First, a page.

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@devinb: so does deletion. You did take note of who wrote the stuff we're discussing, right? Anyway, as it stands, you have one vote that takes (at least) three others to override. If that isn't power enough, you should probably think twice about what you're writing, and/or do a better job of explaining why you don't think it should be brought back. Undeletion is fairly rare - if you delete something that others want back badly enough to find and vote for it, you should have to work to keep that from happening... –  Shog9 May 27 '10 at 18:51
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@Shog I'm aware that the user I'm allying myself with here is not a paragon of the ideal user, however, if someone fanstastic, like Gravell (bad example, he's a mod) or Jon Skeet, were to want to delete their own posts, we'd be more likely to believe that it should stay deleted. Anyway, I'm thoroughly convinced that you and I understand each other and still disagree (with valid reasons for each of us) =D So, I'm willing to let this discussion end amicably with me clearly (-5) not in the majority. –  devinb May 27 '10 at 19:28
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@devinb: I think we'd both agree that, in an ideal world, a post would be judged based on its content and not the ID of the user who posted it. It's risky business, making or changing rules based on a single example, good or bad. But in this case, I think it's worth remembering that Evan has plenty of deleted questions to his name, but few that others have found valuable enough to undelete (twice!) - IMHO, this speaks to the value of this feature: the community is able to recognize a post worth keeping, even when its author has a poor track record in this area. –  Shog9 May 27 '10 at 20:53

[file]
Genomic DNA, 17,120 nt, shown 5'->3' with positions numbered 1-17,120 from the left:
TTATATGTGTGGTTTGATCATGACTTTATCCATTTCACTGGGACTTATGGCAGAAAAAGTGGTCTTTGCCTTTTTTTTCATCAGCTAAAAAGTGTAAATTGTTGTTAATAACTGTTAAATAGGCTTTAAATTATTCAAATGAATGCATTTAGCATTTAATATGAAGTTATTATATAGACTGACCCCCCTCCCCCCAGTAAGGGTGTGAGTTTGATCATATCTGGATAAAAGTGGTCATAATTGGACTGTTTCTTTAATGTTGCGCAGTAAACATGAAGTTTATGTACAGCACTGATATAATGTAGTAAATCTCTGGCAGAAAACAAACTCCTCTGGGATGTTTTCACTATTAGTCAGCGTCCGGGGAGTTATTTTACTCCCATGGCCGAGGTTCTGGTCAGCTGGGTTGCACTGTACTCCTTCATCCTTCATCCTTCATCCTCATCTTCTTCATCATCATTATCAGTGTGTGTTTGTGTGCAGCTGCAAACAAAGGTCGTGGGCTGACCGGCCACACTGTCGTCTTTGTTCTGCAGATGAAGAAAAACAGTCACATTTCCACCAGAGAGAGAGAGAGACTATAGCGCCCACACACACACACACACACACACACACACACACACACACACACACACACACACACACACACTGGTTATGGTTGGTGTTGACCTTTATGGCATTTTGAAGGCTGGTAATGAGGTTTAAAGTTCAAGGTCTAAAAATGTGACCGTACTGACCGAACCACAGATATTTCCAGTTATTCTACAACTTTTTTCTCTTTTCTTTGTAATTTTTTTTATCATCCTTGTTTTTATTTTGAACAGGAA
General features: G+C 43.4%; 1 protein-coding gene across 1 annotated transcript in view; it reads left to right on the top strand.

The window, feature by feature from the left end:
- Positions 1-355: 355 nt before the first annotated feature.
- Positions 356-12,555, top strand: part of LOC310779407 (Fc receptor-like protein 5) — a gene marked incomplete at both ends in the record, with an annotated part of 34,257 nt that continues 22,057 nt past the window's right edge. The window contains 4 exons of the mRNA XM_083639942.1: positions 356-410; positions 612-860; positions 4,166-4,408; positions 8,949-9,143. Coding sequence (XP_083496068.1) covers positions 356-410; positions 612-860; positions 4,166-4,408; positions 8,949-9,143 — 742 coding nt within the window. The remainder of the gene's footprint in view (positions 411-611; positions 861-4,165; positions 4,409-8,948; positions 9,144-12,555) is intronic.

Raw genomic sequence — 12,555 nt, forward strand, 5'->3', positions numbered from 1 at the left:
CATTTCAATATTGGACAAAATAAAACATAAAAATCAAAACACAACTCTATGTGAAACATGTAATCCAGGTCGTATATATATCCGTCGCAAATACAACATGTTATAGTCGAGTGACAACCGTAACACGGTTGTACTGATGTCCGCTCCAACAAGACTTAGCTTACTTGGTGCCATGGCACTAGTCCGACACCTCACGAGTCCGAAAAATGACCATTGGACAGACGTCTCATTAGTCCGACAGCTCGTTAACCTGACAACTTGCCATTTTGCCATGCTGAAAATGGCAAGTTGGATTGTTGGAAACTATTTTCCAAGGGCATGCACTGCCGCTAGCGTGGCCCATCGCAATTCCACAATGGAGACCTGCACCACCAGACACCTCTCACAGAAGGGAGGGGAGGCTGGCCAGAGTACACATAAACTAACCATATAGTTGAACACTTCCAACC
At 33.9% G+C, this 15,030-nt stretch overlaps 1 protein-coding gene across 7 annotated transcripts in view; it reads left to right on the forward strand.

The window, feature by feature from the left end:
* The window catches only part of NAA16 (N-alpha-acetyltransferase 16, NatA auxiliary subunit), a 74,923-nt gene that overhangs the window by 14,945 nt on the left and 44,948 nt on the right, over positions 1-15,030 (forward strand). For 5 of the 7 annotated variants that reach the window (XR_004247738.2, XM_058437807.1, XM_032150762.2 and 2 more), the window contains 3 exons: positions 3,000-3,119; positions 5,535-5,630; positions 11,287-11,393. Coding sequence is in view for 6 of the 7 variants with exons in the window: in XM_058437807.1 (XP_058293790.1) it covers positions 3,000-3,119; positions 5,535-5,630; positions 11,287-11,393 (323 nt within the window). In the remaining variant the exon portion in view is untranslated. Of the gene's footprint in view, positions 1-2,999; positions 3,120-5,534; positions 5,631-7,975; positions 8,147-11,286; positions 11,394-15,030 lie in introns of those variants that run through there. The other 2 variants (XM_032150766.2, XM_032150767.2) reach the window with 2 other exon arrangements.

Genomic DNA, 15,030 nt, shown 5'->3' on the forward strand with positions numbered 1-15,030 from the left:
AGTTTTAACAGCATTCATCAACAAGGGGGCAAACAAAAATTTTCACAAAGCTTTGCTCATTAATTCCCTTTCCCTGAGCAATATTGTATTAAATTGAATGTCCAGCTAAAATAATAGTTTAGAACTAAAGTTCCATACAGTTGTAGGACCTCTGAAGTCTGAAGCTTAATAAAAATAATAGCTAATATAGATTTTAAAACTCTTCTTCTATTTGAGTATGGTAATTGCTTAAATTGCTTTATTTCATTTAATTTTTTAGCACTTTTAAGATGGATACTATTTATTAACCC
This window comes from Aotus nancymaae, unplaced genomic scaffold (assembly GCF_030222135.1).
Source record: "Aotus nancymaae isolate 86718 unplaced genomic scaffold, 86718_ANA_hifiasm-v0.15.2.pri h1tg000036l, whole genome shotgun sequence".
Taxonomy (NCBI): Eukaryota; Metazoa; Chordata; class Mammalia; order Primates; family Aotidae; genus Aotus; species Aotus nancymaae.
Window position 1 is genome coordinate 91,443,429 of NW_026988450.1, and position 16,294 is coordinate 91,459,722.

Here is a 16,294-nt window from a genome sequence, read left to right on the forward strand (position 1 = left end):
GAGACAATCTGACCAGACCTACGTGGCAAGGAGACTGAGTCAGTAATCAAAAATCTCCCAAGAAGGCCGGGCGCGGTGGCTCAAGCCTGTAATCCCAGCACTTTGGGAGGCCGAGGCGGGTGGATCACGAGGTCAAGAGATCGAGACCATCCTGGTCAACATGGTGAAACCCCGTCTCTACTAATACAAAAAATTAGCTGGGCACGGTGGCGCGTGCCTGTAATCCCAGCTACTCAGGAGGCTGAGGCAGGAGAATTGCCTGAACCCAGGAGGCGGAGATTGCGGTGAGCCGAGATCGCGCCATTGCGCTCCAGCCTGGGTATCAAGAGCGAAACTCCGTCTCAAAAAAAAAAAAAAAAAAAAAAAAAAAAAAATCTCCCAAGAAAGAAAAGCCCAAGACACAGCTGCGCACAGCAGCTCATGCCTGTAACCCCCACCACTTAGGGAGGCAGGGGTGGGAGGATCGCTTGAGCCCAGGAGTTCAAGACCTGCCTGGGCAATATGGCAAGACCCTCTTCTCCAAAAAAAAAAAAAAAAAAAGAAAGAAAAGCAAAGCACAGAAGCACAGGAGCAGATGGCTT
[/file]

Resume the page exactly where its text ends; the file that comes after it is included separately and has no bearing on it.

I imagine that if someone in the current system was sufficiently convinced that a self-deleted question was worthy of undeletion, then that person would not hesitate to flag for a moderator in the proposed system. If this does result in the undeletion of the question, then we've officially reduced the number of voices necessary from 3 undelete votes to 2 (the flagger and the moderator). It may even be faster, too, as moderators tend to tackle flagged posts pretty fast, most likely faster than another 2 10k might spot a specific deleted post. –  Grace Note May 28 '10 at 12:13
    
@ccomet this means that you are appealing to the moderators fixing something that we should be able to handle ourselves. But I do agree, that is a valid solution. –  devinb May 28 '10 at 12:18
up vote -6 down vote accepted

I wanted to mark his old answer as accepted, but he changed it. So I'm going to repost it here and accept it. This is from devinb, you can find his profile here Maybe some day StackOverflow will permit us to accept prior revisions. I've redacted the parts that are nonsense.

answered 12 hours ago devinb 8,5392735

Remarkably, I actually agree with Evan, although, as always, his aggressive attitude clouds the actual merit of anything he says.

This is a valid concern. If a user asks a question, and then they realize that it is terrible, or for whatever reason, they want it deleted. (perhaps they accidentally posted information which is private, or professionally detrimental, or just a case of brain freeze). There is currently no way for them to actually delete it. They can "soft delete", which means that everyone over 10k can still see it, AND it can still be reopened. This is problematic.

In the case of content which you want removed, editing still leaves it in edit history. And even still, perhaps the question itself concerns intellectual property, or algorithms which are not supposed to be publicized. Yes, the user is at fault for asking the question, but we are talking about their means of recourse.

If a user wants their own question gone, they should be able to remove it. Permanently. Yes, it will still end up available to the 10k users (of whom there are more and more) but the fact still stands that for whatever reason, the user does not want the information in the question on the internet anymore.

Summary: Self-deleted items should not be undeletable by 10k users.

Moderators and site-admins, as always, would still have the power to do so.

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Thank you for allowing me to downvote this woeful proposition three times, as I emphatically disagree. –  perbert May 27 '10 at 22:43
    
You can always flag for the moderator or contact the SO Team to get a hard delete. –  Lance Roberts May 27 '10 at 23:20
    
I actually redacted those parts myself. Because, as you note, they are not relevant to the question. –  devinb May 28 '10 at 6:18